Marc had no answers for them at the station. Why was he digging into the snowbank? Why had he made the snowbank in the first place? So, Marc thought, they’re thorough. He resisted calling Marie-Claire. No sense calling a lawyer, he didn’t know the first thing about finding a lawyer. Anyways, they hadn't charged him with anything. What, arrest him for plowing too hard? He wasn’t even thinking of Angèle. He looked around the station. The officers were like teenagers, their heads boring into cellphones. He got up and looked at the printouts of various missing people. Then he saw the poster for Angèle. He glanced around and met someone’s eyes, a police officer he hadn’t noticed before. So what happened to her, he asked as casually as possible. Did you ever find who killed her? The cop got up and tore it down.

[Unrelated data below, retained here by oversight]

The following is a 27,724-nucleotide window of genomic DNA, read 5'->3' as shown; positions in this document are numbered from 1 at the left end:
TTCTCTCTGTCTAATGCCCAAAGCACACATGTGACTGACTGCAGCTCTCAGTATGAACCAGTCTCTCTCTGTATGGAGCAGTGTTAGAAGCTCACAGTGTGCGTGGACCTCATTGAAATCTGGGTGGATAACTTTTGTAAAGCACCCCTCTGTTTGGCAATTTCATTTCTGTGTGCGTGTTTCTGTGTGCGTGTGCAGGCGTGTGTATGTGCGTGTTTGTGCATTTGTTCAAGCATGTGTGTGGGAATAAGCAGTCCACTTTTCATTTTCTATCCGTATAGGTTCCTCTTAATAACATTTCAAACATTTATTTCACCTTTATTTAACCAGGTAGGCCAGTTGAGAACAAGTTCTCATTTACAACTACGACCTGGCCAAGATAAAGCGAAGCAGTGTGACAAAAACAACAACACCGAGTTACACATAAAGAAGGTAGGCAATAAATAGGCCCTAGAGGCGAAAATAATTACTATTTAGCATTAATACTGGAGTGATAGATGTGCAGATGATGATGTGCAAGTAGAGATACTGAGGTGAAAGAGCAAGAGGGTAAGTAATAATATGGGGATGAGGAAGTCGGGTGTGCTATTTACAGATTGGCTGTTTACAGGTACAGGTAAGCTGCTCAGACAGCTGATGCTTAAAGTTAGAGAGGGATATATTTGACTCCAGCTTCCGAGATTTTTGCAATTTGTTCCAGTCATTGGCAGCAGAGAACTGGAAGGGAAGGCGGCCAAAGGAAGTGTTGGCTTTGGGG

Have you solved the case then? Marc was incredulous. Nah, they found her. Found the body? The cop looked at him now, something strange about this guy. No, he told Marc, they found her, she had just ran off with some guy for a few days. What? Yeah, she turned up with some guy she met on the Internet, why? Nothing, Marc said, we all followed her story in the Journal. Yeah, this shit happens all the time, the cop said. She went to Arizona or something like that, go figure. Marc had to sit down to catch his breath. Another cop came in from outside and they whispered. The first turned to him. Mr Del Fiacco is dead, he said. Who? The guy you beat up, he’s dead. They cuffed him.